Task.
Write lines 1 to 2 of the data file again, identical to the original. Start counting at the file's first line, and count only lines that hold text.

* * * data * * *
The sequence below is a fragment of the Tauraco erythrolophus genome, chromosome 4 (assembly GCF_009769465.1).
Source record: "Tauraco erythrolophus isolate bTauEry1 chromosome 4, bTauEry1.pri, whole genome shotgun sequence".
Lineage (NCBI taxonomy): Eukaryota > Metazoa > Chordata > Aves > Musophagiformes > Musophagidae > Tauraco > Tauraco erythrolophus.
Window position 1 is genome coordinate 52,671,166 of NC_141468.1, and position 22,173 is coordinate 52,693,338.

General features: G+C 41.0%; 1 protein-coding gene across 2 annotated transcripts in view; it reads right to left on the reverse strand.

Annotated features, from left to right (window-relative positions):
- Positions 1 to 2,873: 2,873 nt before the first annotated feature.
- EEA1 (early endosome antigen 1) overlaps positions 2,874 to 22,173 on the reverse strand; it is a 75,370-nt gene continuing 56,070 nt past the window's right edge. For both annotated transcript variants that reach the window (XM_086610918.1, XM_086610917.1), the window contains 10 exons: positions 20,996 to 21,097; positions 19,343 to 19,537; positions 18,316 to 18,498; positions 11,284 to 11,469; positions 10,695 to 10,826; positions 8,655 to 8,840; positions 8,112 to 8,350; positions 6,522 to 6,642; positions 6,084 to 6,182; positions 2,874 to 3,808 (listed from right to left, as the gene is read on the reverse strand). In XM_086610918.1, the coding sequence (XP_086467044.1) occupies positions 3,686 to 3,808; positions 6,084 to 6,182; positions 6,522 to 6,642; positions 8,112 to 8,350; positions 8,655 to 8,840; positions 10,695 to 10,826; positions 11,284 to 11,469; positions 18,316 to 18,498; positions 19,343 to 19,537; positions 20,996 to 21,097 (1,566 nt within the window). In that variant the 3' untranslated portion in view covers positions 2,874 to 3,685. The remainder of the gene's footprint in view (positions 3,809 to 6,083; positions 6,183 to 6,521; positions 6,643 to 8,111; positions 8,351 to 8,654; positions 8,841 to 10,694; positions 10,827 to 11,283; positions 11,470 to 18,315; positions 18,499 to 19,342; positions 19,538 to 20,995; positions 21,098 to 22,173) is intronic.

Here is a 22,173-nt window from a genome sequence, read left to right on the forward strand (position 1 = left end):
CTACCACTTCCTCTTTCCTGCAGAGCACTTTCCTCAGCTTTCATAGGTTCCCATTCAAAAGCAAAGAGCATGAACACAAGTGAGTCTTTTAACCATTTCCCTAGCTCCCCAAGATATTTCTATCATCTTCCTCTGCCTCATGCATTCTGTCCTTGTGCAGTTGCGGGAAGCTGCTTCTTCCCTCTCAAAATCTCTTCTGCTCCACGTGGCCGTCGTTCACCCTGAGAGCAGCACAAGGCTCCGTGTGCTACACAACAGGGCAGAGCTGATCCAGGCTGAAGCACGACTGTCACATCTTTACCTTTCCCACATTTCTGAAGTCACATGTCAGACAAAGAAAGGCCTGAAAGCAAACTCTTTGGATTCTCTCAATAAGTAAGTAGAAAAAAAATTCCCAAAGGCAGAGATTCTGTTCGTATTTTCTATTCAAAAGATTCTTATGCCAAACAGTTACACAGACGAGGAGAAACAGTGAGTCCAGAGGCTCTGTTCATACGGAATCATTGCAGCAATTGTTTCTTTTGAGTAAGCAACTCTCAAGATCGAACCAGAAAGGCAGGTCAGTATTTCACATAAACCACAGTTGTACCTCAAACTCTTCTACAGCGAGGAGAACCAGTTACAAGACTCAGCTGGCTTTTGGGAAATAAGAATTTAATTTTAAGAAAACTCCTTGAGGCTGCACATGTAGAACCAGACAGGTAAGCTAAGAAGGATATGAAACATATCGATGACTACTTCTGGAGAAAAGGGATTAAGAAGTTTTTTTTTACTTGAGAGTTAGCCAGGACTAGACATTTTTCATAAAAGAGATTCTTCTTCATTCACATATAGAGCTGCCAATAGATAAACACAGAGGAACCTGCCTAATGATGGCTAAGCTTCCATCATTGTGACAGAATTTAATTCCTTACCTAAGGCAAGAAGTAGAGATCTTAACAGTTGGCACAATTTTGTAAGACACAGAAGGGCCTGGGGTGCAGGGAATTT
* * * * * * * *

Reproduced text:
The sequence below is a fragment of the Tauraco erythrolophus genome, chromosome 4 (assembly GCF_009769465.1).
Source record: "Tauraco erythrolophus isolate bTauEry1 chromosome 4, bTauEry1.pri, whole genome shotgun sequence".